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For example, when a plaintiff alleges that a broker turned his account over more than ten times in a year, he implicitly alleges that his broker exceeded the benchmark annual turnover ratio of six. See Siegel, 658 F.Supp. at 554.
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Similarly, a plaintiff who alleges that his broker engaged in “in and out” trading implicitly alleges that his broker has breached industry standards and practices, and thereby alleges a basis for the inference of excessive trading. See Costello, 711 F.2d at 1369 and n. 9.
Id. at 491. See also Heller v. L.F. Rothschild, 631 F.Supp. 1422 (S.D.N.Y.1986).
The district court should reconsider the adequacy of the so-called “in connection with” averments. Plaintiff Nancy Freundt-Alberti and her mother, Lucciola Alberti de Freundt, are two of the joint holders in this account-the other, the father and husband, is long-since deceased. The district court should consider, on remand, whether the two named parties may proceed under these circumstances as agents of the deceased. There is no showing or averment in the motion to dismiss by Merrill Lynch of conflict of interest nor danger of duplicative or multiple proceedings. The joint account agreement states, furthermore, that upon notice of death of any joint account holder, Merrill Lynch “shall separate the account into equal accounts.” Why may not the two named live plaintiffs sue in connection with their own separate interests or accounts?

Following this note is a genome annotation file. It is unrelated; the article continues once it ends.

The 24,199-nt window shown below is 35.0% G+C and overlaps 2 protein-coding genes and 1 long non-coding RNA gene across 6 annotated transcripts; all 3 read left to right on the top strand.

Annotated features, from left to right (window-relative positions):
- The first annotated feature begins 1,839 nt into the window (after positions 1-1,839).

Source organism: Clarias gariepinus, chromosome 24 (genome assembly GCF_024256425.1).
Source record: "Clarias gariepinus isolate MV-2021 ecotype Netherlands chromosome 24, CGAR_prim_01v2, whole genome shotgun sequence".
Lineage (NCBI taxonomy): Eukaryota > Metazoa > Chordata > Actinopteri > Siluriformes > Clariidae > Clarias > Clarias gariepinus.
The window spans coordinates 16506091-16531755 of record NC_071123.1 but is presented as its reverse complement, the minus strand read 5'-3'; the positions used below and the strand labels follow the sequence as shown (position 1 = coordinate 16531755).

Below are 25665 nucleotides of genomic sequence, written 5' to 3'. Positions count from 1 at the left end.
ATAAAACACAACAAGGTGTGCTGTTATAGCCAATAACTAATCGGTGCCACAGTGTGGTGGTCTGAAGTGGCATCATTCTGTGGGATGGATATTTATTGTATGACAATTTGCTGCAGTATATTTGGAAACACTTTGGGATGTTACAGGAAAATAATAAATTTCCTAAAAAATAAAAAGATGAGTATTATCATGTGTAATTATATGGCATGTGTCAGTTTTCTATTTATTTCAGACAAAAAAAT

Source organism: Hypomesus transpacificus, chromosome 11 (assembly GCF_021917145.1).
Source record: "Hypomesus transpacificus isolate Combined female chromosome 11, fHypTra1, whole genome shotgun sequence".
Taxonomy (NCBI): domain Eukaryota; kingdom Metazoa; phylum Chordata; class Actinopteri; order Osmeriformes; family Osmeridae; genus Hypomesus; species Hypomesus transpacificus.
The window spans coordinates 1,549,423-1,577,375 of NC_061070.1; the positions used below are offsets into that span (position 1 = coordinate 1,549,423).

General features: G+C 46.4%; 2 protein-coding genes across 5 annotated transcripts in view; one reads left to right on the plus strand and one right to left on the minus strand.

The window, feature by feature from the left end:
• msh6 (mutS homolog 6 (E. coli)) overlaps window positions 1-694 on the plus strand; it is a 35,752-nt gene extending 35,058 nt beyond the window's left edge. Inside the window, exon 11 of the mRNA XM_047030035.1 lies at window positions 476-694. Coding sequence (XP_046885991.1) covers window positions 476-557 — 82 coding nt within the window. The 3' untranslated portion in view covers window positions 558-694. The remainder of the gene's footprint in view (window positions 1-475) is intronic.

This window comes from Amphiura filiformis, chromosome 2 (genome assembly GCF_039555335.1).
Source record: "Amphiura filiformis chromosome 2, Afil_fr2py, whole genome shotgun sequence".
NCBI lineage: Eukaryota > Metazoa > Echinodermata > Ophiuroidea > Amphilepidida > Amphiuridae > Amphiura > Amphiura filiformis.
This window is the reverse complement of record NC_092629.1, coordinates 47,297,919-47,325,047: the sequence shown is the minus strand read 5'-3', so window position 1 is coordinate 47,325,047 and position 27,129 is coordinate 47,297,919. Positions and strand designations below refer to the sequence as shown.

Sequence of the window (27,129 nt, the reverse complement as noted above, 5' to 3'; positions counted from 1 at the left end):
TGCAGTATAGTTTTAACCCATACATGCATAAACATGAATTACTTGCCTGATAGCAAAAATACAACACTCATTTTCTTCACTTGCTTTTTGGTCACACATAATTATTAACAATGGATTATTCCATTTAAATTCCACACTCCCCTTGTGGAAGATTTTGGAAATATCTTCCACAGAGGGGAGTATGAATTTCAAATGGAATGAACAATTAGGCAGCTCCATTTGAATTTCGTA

We also note that the district court never discussed, in effectuating dismissal of this case, the basis of the joinder deficiency or requirement. Under Fed.R.Civ.P. 19(b), “the court shall determine whether in equity and good conscience the action should proceed among the parties before it” or if the deceased joint account holder “cannot be made a party.” It did not consider whether the other parties may serve as agents of or were the sole heirs of the deceased joint account holder. The district court must also consider “ whether the plaintiff will have an adequate remedy if the action is dismissed for nonjoinder.” In determining whether the action should proceed, a court should consider such pragmatic factors as whether the absentee party would be “adversely affected in a practical sense ”; whether prejudice, if any, to defendant would be “minor”; whether there is a serious threat of further action; and whether the court can “shape relief” in the absence of the third (deceased) joint account holder. See the amended rule advisory committee notes. Finally, the district court, on remand, must consider and specify the basis for dismissal of the Florida state law claims.
For the reasons stated above, the district court's dismissal is VACATED, and the matter is REMANDED for further consideration in light of this opinion.